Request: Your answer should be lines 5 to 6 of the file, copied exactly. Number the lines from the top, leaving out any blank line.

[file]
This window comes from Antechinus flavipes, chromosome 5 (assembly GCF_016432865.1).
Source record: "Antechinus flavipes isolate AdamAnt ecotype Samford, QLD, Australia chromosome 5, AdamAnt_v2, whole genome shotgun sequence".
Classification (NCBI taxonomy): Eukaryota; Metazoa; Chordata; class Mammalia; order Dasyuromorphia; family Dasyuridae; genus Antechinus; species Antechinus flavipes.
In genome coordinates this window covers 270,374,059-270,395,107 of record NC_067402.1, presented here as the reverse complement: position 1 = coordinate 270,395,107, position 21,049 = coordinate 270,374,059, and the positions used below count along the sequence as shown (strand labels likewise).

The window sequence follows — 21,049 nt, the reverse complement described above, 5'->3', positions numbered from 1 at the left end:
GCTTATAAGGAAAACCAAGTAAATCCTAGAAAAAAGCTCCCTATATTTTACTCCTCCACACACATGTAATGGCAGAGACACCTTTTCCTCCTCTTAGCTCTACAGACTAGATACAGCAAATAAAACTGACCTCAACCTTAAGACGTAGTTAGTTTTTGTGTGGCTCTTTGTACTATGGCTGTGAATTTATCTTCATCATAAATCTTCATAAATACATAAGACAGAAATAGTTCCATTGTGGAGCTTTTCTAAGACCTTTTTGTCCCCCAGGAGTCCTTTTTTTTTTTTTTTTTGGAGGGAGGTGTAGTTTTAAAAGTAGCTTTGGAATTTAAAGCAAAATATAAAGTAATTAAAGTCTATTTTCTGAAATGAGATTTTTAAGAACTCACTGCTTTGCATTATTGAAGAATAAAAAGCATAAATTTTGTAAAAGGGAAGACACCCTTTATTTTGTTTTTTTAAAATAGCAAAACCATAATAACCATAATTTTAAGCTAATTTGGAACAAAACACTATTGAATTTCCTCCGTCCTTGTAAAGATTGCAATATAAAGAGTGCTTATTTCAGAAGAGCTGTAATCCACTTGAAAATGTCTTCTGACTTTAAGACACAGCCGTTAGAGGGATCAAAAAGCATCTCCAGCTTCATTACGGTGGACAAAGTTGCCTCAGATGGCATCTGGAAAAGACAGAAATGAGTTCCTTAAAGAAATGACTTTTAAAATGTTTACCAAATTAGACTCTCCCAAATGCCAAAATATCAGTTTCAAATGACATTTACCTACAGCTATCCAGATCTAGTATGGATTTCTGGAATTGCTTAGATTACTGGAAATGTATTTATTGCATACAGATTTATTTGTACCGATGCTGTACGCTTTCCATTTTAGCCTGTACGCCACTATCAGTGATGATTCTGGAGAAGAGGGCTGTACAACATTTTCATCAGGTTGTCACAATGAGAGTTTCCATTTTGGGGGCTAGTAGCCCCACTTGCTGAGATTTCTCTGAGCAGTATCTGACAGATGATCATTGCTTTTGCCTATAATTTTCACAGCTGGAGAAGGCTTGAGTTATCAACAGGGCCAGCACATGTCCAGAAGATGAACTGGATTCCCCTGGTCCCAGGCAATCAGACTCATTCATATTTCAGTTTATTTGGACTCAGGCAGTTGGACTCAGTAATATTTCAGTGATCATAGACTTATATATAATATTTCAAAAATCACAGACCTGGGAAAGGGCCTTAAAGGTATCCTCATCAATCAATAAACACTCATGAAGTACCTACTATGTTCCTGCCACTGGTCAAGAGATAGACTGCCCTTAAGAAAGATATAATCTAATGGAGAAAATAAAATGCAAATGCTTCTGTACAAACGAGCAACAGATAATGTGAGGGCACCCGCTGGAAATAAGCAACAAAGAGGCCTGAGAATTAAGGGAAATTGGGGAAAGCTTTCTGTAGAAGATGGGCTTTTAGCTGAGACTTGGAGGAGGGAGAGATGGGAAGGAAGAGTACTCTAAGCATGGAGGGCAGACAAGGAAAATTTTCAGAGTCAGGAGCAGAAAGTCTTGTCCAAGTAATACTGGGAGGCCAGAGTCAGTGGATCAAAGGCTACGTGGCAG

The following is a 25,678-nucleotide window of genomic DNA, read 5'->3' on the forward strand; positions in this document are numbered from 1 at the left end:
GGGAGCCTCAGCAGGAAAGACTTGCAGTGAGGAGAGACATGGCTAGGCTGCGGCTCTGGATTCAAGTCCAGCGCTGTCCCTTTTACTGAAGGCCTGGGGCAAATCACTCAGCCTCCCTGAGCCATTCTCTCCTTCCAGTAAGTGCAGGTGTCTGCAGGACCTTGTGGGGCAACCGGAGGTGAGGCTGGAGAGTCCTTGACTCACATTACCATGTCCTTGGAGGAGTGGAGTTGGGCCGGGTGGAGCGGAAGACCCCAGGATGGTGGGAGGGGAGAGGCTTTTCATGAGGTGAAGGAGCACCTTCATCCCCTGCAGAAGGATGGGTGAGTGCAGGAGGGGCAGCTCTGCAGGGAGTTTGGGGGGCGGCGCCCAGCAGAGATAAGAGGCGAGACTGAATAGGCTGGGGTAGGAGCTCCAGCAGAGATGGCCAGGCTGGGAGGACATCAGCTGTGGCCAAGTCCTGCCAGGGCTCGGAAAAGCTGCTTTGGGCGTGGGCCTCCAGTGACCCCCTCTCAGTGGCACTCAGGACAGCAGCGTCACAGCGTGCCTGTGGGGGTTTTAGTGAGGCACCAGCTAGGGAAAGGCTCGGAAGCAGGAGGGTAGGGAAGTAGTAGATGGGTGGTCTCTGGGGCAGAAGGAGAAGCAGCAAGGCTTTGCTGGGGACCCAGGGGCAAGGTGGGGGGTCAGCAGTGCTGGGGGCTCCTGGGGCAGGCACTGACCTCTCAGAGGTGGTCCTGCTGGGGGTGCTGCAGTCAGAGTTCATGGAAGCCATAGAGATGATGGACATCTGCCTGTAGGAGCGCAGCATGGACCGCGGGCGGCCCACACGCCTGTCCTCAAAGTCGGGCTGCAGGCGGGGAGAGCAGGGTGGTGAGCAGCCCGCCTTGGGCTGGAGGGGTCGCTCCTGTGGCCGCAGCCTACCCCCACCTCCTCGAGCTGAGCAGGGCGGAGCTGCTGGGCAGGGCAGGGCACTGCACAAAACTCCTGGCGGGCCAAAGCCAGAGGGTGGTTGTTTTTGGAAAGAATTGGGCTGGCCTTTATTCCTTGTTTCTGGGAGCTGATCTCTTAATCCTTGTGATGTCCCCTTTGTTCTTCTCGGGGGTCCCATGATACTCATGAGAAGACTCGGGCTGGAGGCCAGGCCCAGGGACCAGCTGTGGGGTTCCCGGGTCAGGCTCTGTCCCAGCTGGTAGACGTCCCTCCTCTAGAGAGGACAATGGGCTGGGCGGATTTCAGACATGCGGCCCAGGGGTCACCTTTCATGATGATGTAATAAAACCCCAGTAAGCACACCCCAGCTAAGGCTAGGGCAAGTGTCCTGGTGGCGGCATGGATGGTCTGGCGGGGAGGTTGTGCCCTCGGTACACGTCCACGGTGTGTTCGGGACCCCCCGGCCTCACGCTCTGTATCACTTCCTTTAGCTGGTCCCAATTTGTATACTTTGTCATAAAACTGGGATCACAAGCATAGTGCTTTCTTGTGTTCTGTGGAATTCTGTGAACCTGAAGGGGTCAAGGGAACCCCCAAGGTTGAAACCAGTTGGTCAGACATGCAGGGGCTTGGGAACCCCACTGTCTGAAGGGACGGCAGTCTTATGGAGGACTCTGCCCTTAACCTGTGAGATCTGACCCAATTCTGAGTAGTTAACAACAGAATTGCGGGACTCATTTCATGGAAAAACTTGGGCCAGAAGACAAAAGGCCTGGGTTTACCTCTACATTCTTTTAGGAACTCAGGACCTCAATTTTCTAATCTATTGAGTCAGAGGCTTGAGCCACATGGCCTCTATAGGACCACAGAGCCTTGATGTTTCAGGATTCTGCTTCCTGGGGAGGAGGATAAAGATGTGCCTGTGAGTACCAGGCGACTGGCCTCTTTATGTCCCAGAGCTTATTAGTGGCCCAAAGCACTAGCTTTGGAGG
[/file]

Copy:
The window sequence follows — 21,049 nt, the reverse complement described above, 5'->3', positions numbered from 1 at the left end:
GCTTATAAGGAAAACCAAGTAAATCCTAGAAAAAAGCTCCCTATATTTTACTCCTCCACACACATGTAATGGCAGAGACACCTTTTCCTCCTCTTAGCTCTACAGACTAGATACAGCAAATAAAACTGACCTCAACCTTAAGACGTAGTTAGTTTTTGTGTGGCTCTTTGTACTATGGCTGTGAATTTATCTTCATCATAAATCTTCATAAATACATAAGACAGAAATAGTTCCATTGTGGAGCTTTTCTAAGACCTTTTTGTCCCCCAGGAGTCCTTTTTTTTTTTTTTTTTGGAGGGAGGTGTAGTTTTAAAAGTAGCTTTGGAATTTAAAGCAAAATATAAAGTAATTAAAGTCTATTTTCTGAAATGAGATTTTTAAGAACTCACTGCTTTGCATTATTGAAGAATAAAAAGCATAAATTTTGTAAAAGGGAAGACACCCTTTATTTTGTTTTTTTAAAATAGCAAAACCATAATAACCATAATTTTAAGCTAATTTGGAACAAAACACTATTGAATTTCCTCCGTCCTTGTAAAGATTGCAATATAAAGAGTGCTTATTTCAGAAGAGCTGTAATCCACTTGAAAATGTCTTCTGACTTTAAGACACAGCCGTTAGAGGGATCAAAAAGCATCTCCAGCTTCATTACGGTGGACAAAGTTGCCTCAGATGGCATCTGGAAAAGACAGAAATGAGTTCCTTAAAGAAATGACTTTTAAAATGTTTACCAAATTAGACTCTCCCAAATGCCAAAATATCAGTTTCAAATGACATTTACCTACAGCTATCCAGATCTAGTATGGATTTCTGGAATTGCTTAGATTACTGGAAATGTATTTATTGCATACAGATTTATTTGTACCGATGCTGTACGCTTTCCATTTTAGCCTGTACGCCACTATCAGTGATGATTCTGGAGAAGAGGGCTGTACAACATTTTCATCAGGTTGTCACAATGAGAGTTTCCATTTTGGGGGCTAGTAGCCCCACTTGCTGAGATTTCTCTGAGCAGTATCTGACAGATGATCATTGCTTTTGCCTATAATTTTCACAGCTGGAGAAGGCTTGAGTTATCAACAGGGCCAGCACATGTCCAGAAGATGAACTGGATTCCCCTGGTCCCAGGCAATCAGACTCATTCATATTTCAGTTTATTTGGACTCAGGCAGTTGGACTCAGTAATATTTCAGTGATCATAGACTTATATATAATATTTCAAAAATCACAGACCTGGGAAAGGGCCTTAAAGGTATCCTCATCAATCAATAAACACTCATGAAGTACCTACTATGTTCCTGCCACTGGTCAAGAGATAGACTGCCCTTAAGAAAGATATAATCTAATGGAGAAAATAAAATGCAAATGCTTCTGTACAAACGAGCAACAGATAATGTGAGGGCACCCGCTGGAAATAAGCAACAAAGAGGCCTGAGAATTAAGGGAAATTGGGGAAAGCTTTCTGTAGAAGATGGGCTTTTAGCTGAGACTTGGAGGAGGGAGAGATGGGAAGGAAGAGTACTCTAAGCATGGAGGGCAGACAAGGAAAATTTTCAGAGTCAGGAGCAGAAAGTCTTGTCCAAGTAATACTGGGAGGCCAGAGTCAGTGGATCAAAGGCTACGTGGCAG